Employees Deserve Choice In Retirement PlanDesign Employer-sponsored retirement plans are designed tohelp employees replace a portion of their pre-retirement income andmaintain their standard of living. From a business perspective, theprogram needs to be affordable to the employer and serve as a meansof attracting and retaining employees.

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Because there is no one retirement plan design that will appealequally to the variety of employees in todays workforce, perhapsthe time has come for employees to have a choice in plans.

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Also, in light of the recent uncertainty and volatility in thestock market, some employees who direct their retirement planinvestments may no longer wish to have their benefits entirelydependent on their limited investment management skills.

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The underlying company objective of such a retirement designcould be to spend approximately the same amount of dollars whileincreasing overall employee satisfaction.

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Under all retirement plan designs, a simple equation applies:Contributions plus investment returns equal benefits.

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For defined benefit plans, benefits are determined by a formulaand the company makes any contributions necessary to provide thepromised benefits. If a DB plans investments perform extremelywell, there may be times when the employer is not required tocontribute.

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If investment performance is sub-par, the plan participants willgenerally still receive promised benefits, but higher employercontributions will be necessary. The amount of contributions neededis also dependent on year-to-year changes in the participantdata.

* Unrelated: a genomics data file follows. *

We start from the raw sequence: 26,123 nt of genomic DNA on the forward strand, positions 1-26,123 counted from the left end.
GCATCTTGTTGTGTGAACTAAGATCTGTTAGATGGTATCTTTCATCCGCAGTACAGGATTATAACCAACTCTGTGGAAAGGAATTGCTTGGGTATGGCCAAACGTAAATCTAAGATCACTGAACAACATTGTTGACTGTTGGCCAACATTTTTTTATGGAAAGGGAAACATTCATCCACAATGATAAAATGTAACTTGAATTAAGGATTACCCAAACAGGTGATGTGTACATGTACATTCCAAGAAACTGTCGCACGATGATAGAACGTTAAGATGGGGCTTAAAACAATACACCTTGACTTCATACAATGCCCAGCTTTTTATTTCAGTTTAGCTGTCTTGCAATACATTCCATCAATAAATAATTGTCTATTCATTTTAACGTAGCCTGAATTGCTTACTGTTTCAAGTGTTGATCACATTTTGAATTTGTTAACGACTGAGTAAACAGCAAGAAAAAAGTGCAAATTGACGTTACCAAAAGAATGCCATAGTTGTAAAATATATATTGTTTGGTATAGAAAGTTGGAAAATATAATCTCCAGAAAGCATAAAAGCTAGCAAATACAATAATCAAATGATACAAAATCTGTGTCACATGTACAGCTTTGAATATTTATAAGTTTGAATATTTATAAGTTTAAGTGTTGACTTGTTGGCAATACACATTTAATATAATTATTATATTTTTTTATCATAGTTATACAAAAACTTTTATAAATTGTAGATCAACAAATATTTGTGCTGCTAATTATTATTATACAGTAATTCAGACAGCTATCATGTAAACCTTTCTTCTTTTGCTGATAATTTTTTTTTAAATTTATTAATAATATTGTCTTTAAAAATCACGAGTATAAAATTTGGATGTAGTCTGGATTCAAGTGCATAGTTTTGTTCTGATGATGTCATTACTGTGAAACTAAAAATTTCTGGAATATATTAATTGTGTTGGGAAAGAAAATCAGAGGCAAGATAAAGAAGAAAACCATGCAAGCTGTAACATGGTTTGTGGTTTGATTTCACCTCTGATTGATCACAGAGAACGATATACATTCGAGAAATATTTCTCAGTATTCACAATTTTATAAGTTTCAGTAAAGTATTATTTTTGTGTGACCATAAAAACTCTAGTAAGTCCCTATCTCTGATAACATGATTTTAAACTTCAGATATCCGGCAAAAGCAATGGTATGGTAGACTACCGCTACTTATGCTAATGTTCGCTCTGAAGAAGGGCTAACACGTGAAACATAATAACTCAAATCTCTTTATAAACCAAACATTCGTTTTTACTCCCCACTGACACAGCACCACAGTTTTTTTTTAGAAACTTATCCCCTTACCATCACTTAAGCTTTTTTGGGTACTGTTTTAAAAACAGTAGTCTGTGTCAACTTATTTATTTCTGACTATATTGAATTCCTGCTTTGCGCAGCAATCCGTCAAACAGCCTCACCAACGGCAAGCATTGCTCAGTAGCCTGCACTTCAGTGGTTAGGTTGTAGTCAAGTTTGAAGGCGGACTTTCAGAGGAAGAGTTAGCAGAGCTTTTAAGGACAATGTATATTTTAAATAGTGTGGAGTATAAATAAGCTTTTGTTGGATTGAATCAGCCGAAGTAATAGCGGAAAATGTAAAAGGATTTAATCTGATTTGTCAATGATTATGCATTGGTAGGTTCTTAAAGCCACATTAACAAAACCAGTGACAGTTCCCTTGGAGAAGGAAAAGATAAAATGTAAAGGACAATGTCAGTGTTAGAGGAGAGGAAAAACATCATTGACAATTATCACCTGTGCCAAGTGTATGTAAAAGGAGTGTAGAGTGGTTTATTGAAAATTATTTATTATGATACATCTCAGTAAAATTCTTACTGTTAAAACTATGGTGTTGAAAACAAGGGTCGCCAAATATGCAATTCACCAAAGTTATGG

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Traditional types of DB plan design formulas include “finalaverage pay,” “career average pay,” and “dollar per year ofservice.”

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The final average pay design automatically adjusts for inflationby applying the employees most recent and presumably highestearnings to the entire service historyas opposed to the careeraverage pay design, which takes into account a workers entireearnings history.

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The dollar per year of service design is typically found inplans covering hourly workers whose pay rates do not differ as muchas that paid to salaried employees.

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A traditional DB plan formula produces a monthly pension benefitpayable at an employees retirement. Payment amounts may be limitedby regulations, and minimum benefits may be required in certaincircumstances.

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The amount may be reduced for commencing monthly benefits atearlier ages or if monthly benefits continue to a survivingspouse.

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In some cases, an employer subsidizes the reductions. The amountalso may be increased after payments commence for cost-of-livingadjustments.

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Some DB plans allow monthly pension benefits that wouldotherwise be payable (based on interest rates applicable at thetime of distribution) to be converted into a one-time lump sumpayment that can be directly rolled over to an individualretirement arrangement or possibly another tax-qualified pensionplan.

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Under a defined contribution plan, contributions by the employermay be required or discretionary. DC plans have the option ofallowing employee contributions. Benefits are determined by thevalue of an individual employees account balance, which is derivedfrom contributions and earnings on the investments.

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There are no limits on how much an employee may receive inbenefits, nor are there any required minimum benefit levels.

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Instead, limitations and minimums may apply only to thecontributions made to the participant accounts. After making acontribution, an employer has no further obligation regarding thebenefits, although it retains fiduciary responsibilities relatingto the plan.